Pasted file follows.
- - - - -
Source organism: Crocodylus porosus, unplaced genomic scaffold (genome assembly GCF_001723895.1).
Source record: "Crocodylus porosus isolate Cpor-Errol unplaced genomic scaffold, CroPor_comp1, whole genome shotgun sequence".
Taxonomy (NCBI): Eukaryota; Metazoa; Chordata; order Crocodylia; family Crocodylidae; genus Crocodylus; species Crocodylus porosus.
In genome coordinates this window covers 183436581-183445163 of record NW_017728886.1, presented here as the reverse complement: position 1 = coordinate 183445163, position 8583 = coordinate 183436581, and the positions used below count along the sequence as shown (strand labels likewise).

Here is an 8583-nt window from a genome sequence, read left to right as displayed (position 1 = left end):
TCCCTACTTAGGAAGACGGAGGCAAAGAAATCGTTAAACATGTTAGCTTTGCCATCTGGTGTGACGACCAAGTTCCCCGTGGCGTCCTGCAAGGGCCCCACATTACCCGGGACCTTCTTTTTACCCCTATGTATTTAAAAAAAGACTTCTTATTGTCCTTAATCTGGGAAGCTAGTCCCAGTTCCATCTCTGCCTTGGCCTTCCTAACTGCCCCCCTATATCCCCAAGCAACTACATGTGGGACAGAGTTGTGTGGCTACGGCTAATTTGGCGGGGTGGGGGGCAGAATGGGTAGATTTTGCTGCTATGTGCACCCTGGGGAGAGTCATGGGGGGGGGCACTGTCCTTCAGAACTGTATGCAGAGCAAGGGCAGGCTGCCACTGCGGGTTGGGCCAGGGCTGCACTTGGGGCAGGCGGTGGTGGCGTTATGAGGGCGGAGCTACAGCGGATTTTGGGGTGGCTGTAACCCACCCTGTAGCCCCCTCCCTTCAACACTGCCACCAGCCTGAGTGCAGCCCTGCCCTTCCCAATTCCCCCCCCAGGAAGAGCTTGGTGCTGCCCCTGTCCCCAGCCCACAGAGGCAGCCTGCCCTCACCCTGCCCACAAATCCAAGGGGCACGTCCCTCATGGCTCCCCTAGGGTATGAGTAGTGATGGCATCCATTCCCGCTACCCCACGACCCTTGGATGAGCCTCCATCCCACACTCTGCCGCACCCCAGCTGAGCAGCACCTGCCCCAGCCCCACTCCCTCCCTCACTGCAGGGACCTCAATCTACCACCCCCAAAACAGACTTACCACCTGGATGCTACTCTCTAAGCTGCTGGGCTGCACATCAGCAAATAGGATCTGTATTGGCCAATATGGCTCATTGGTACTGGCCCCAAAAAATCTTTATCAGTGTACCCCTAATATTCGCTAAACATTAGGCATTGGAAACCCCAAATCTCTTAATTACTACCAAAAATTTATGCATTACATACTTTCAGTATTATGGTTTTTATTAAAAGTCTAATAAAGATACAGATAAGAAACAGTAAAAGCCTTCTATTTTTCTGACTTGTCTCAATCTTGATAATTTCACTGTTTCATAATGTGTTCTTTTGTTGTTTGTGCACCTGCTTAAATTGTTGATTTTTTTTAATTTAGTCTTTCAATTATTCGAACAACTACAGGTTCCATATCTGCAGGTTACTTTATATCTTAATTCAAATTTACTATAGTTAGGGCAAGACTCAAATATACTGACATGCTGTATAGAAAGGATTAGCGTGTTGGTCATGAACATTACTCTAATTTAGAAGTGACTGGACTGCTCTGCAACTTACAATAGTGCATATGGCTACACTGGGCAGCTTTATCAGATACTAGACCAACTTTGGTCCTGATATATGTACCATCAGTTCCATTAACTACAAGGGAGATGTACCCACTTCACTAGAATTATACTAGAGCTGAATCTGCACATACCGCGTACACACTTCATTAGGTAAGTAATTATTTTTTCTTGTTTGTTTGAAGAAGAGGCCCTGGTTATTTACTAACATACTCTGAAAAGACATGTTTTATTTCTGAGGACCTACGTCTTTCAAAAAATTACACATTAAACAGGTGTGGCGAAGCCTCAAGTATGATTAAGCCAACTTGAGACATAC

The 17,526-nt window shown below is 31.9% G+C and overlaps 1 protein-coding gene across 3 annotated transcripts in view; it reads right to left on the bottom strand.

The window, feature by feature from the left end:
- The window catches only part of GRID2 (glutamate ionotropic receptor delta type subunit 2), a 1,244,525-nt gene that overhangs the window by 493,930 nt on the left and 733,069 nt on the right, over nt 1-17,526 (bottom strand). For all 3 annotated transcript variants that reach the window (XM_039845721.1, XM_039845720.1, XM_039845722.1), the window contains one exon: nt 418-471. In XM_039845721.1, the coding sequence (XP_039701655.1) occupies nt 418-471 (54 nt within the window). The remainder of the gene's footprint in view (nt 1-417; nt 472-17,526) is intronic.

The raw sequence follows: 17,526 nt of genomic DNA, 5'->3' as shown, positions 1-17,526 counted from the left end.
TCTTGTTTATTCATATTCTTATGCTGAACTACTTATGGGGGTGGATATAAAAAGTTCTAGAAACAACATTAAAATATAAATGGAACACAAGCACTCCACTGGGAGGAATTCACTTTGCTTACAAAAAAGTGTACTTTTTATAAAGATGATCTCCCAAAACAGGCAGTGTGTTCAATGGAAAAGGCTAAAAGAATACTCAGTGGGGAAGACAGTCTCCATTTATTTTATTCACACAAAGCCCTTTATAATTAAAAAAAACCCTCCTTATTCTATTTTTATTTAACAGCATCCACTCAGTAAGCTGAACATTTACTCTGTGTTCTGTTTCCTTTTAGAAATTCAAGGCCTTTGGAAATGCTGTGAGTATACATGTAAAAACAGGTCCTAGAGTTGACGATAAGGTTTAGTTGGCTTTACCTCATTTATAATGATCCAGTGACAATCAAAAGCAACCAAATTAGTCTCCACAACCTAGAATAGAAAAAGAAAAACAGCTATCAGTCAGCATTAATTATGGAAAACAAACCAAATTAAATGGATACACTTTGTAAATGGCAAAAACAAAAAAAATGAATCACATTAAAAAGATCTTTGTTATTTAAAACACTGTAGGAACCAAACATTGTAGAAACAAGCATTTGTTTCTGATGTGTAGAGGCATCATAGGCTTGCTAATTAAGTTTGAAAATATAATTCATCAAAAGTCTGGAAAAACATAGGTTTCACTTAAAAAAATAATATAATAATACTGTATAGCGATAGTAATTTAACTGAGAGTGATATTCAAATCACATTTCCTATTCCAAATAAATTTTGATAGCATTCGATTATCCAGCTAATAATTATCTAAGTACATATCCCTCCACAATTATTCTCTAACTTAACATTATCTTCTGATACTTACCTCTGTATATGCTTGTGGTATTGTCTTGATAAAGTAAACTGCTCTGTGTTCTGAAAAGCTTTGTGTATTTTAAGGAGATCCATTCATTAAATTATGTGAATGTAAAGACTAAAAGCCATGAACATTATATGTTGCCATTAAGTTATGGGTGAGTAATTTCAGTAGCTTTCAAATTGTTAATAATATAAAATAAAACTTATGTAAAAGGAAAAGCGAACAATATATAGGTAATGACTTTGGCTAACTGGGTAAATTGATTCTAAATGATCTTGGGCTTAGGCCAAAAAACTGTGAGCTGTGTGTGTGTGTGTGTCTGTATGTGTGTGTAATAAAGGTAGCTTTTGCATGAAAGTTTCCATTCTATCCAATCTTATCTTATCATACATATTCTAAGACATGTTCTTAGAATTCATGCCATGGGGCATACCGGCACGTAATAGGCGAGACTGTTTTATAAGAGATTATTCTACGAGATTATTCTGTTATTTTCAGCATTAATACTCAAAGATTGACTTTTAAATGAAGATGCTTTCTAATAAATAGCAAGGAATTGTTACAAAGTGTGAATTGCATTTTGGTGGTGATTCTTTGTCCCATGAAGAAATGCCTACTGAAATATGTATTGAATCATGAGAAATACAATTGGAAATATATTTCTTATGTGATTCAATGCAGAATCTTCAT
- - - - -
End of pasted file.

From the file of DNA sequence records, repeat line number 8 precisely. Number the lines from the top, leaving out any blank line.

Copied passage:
The window, feature by feature from the left end: